Persuasive Writing

What is Persuasive Writing?

Persuasive writing is writing where you try to convince someone to take a particular issue on a point. Persuasive writing may be designed to convince the reader to take your position on a particular issue or may be designed to convince the reader to take a certain action.

Minds On...

How to Write an Argumentative Essay by Shmoop
With an elbow partner discuss whether or not homework should be assigned daily in our class.

Action...

Now that you have discussed your ideas with your partner, write a letter to your teacher expressing your opinion/point of view.

Consolidate...

After you've written your letter, reread it and highlight any persuasive words or phrases that support your stance/opinion on the subject

Paragraph Writing

Minds On...

There are five key parts to a paragraph. With your elbow partner, try to guess the five key parts.

1.

2.

3.

4.

5.


A paragraph is about ONE MAIN IDEA!!!!!!!

ELA 3: Introduction to Paragraphs

Action...

You are going to write your own paragraph. Each time that your teacher tells you that you are going to write your own paragraph, you need to start organizing your ideas. Your paper should look like this:
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Remember that writing a paragraph needs five key parts. Around your oval, input the five key parts. For example:
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Now that you have set up your page, write your own paragraph about what would keep you up at night? What keeps you thinking? What makes you worry? What are you excited about? Write one paragraph - ONE MAIN IDEA!!!

Consolidate...

Take a look at the topic sentence in the paragraph written above. Think of ways that it can be improved. In your language notebook write five different topic sentences that can replace: Writing a paragraph is easy.

How Does Your Voice Change?

Minds On...

Think about how your voice changes according to whom you are speaking to in the following situations. Look at the different audiences below. What does your audience want to hear? That about your use of language and grammar. How do the sentences change? Write one or two sentences for each example.

a) a friend

b) a parent/family member

c) your teacher or principal

Situation Examples

You need to borrow money

You disagree with someone's opinion

You are feeling upset with someone


Action...

Prewriting: Identifying Your Audience

Your teacher has shared with you, via Sharepoint. Take a look at the document titled Voices. As a group, using the different audiences shown above, complete the graphic organizer. Out of your group of three, each of you will write to each audience type. One will write to a friend, the other to a parent/family member and finally the last person will write to a teacher/principal.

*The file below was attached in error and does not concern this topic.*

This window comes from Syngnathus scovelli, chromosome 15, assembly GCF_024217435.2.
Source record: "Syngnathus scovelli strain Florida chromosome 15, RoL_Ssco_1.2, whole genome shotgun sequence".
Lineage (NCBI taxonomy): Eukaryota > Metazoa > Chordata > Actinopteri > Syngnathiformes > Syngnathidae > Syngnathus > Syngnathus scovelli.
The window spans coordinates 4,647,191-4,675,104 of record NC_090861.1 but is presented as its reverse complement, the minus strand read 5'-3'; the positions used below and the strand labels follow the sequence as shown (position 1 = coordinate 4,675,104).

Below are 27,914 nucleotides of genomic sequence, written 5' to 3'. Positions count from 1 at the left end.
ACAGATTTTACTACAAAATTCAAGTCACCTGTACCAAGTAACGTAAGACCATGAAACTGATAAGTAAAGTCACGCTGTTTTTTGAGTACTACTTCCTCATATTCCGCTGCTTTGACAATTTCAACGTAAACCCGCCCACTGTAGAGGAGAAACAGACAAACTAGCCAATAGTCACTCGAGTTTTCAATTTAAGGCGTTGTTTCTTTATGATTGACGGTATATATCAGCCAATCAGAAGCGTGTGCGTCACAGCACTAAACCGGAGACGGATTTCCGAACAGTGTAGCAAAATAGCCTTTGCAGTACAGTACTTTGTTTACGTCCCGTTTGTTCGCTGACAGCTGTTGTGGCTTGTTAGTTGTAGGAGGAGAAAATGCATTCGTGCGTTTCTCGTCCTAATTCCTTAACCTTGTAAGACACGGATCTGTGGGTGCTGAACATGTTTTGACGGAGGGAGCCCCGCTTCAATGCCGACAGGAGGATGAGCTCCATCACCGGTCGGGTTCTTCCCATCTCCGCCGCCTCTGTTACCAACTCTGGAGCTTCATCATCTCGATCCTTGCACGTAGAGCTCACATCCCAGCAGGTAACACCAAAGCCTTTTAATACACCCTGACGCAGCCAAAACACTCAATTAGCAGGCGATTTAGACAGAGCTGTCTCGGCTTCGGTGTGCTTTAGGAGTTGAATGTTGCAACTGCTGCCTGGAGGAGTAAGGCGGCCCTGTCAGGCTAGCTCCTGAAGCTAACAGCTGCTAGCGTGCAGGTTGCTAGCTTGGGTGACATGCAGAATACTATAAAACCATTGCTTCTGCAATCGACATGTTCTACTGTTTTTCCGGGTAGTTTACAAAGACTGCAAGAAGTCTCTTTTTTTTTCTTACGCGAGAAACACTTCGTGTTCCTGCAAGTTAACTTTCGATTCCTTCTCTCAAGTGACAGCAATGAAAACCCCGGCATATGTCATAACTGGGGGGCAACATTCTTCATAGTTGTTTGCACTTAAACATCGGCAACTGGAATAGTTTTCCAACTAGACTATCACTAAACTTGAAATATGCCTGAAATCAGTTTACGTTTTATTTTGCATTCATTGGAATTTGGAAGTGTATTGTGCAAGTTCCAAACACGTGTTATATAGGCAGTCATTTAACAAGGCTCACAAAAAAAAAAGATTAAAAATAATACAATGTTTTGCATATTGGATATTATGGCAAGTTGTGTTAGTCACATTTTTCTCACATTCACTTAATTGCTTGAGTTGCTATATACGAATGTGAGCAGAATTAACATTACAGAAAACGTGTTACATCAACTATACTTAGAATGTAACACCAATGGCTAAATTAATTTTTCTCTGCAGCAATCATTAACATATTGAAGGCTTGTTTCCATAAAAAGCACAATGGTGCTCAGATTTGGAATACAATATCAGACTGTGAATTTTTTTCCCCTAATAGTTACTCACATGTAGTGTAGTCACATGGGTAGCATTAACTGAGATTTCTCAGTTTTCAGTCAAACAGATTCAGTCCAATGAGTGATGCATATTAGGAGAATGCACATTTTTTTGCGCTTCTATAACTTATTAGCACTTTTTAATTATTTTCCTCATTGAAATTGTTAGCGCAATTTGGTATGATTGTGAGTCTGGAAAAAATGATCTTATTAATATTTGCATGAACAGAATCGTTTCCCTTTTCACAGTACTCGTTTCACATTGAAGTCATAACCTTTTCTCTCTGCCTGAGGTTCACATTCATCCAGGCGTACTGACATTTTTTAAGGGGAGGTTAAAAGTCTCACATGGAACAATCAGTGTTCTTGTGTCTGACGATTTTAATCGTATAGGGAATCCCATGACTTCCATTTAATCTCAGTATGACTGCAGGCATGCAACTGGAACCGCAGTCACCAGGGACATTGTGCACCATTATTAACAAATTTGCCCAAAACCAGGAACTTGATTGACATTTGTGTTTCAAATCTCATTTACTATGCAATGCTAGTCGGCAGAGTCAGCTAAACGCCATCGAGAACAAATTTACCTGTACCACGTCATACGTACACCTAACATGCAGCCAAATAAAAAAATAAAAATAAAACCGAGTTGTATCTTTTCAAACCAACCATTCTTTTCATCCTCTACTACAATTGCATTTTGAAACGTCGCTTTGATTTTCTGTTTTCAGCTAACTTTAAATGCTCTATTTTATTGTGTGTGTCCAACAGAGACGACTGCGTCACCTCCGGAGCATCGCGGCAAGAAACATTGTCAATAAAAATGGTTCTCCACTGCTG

Consolidation...

Once you have each written your paragraphs, on chart paper discuss the similarities and differences between each audience type.

Research

Minds On...

What does it mean to research? Have you ever had to research for an assignment? How did you do it? Was it difficult or easy?
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Action...

In pairs, choose one website. Explore whether or not the websites would be credible enough to be used in research.


https://goo.gl/zUklnC


http://www.dhmo.org/


https://goo.gl/464ndq


https://goo.gl/G0ILSb


When you are looking at each website, use the graphic provided to help you make your decision.

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Using the data you have collected above, write why you would, or wouldn't recommend this website to a friend to use for research.
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Looking at the data you have collected, write a paragraph to the website author explaining to them your thoughts about why you have chosen to use their website for research.

Consolidate...

Write a paragraph describing how to evaluate websites for research.

Thesis Statement

Minds On...

How To Write A Killer Thesis Statement by Shmoop

A thesis statement:

  • tells the reader how you will interpret the significance of the subject matter under discussion.
  • is a road map for the paper; in other words, it tells the reader what to expect from the rest of the paper.
  • directly answers the question asked of you. A thesis is an interpretation of a question or subject, not the subject itself.
  • makes a claim that others might dispute.
  • is usually a single sentence near the beginning of your paper (most often, at the end of the first paragraph) that presents your argument to the reader. The rest of the paper, the body of the essay, gathers and organizes evidence that will persuade the reader of the logic of your interpretation.


(source:http://writingcenter.unc.edu)